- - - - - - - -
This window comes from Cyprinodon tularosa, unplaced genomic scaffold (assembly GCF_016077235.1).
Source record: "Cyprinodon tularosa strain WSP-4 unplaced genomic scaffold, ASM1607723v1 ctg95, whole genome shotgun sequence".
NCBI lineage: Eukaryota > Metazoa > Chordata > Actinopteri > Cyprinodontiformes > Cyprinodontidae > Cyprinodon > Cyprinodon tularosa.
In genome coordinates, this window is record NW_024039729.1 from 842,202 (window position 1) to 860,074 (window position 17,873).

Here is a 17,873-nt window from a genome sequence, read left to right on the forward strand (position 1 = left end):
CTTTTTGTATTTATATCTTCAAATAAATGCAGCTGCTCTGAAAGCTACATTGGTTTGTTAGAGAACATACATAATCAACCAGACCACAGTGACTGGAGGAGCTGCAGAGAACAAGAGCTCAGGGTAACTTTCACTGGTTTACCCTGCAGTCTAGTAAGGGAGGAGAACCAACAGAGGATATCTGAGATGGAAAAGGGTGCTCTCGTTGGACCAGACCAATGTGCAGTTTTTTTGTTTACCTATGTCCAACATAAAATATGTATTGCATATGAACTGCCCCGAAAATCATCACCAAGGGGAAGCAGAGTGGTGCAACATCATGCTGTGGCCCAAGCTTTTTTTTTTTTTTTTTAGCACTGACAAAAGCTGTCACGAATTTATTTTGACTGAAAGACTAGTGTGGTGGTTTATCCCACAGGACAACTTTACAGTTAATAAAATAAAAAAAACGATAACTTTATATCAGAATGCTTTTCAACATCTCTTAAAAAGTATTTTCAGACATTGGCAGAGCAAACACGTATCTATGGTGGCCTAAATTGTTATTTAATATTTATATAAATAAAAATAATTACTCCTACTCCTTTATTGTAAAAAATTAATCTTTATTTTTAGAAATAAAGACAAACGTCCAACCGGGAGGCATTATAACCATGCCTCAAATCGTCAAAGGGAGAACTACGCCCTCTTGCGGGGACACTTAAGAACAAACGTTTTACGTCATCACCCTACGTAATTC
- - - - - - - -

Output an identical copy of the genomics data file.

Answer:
This window comes from Cyprinodon tularosa, unplaced genomic scaffold (assembly GCF_016077235.1).
Source record: "Cyprinodon tularosa strain WSP-4 unplaced genomic scaffold, ASM1607723v1 ctg95, whole genome shotgun sequence".
NCBI lineage: Eukaryota > Metazoa > Chordata > Actinopteri > Cyprinodontiformes > Cyprinodontidae > Cyprinodon > Cyprinodon tularosa.
In genome coordinates, this window is record NW_024039729.1 from 842,202 (window position 1) to 860,074 (window position 17,873).

Here is a 17,873-nt window from a genome sequence, read left to right on the forward strand (position 1 = left end):
CTTTTTGTATTTATATCTTCAAATAAATGCAGCTGCTCTGAAAGCTACATTGGTTTGTTAGAGAACATACATAATCAACCAGACCACAGTGACTGGAGGAGCTGCAGAGAACAAGAGCTCAGGGTAACTTTCACTGGTTTACCCTGCAGTCTAGTAAGGGAGGAGAACCAACAGAGGATATCTGAGATGGAAAAGGGTGCTCTCGTTGGACCAGACCAATGTGCAGTTTTTTTGTTTACCTATGTCCAACATAAAATATGTATTGCATATGAACTGCCCCGAAAATCATCACCAAGGGGAAGCAGAGTGGTGCAACATCATGCTGTGGCCCAAGCTTTTTTTTTTTTTTTTTAGCACTGACAAAAGCTGTCACGAATTTATTTTGACTGAAAGACTAGTGTGGTGGTTTATCCCACAGGACAACTTTACAGTTAATAAAATAAAAAAAACGATAACTTTATATCAGAATGCTTTTCAACATCTCTTAAAAAGTATTTTCAGACATTGGCAGAGCAAACACGTATCTATGGTGGCCTAAATTGTTATTTAATATTTATATAAATAAAAATAATTACTCCTACTCCTTTATTGTAAAAAATTAATCTTTATTTTTAGAAATAAAGACAAACGTCCAACCGGGAGGCATTATAACCATGCCTCAAATCGTCAAAGGGAGAACTACGCCCTCTTGCGGGGACACTTAAGAACAAACGTTTTACGTCATCACCCTACGTAATTC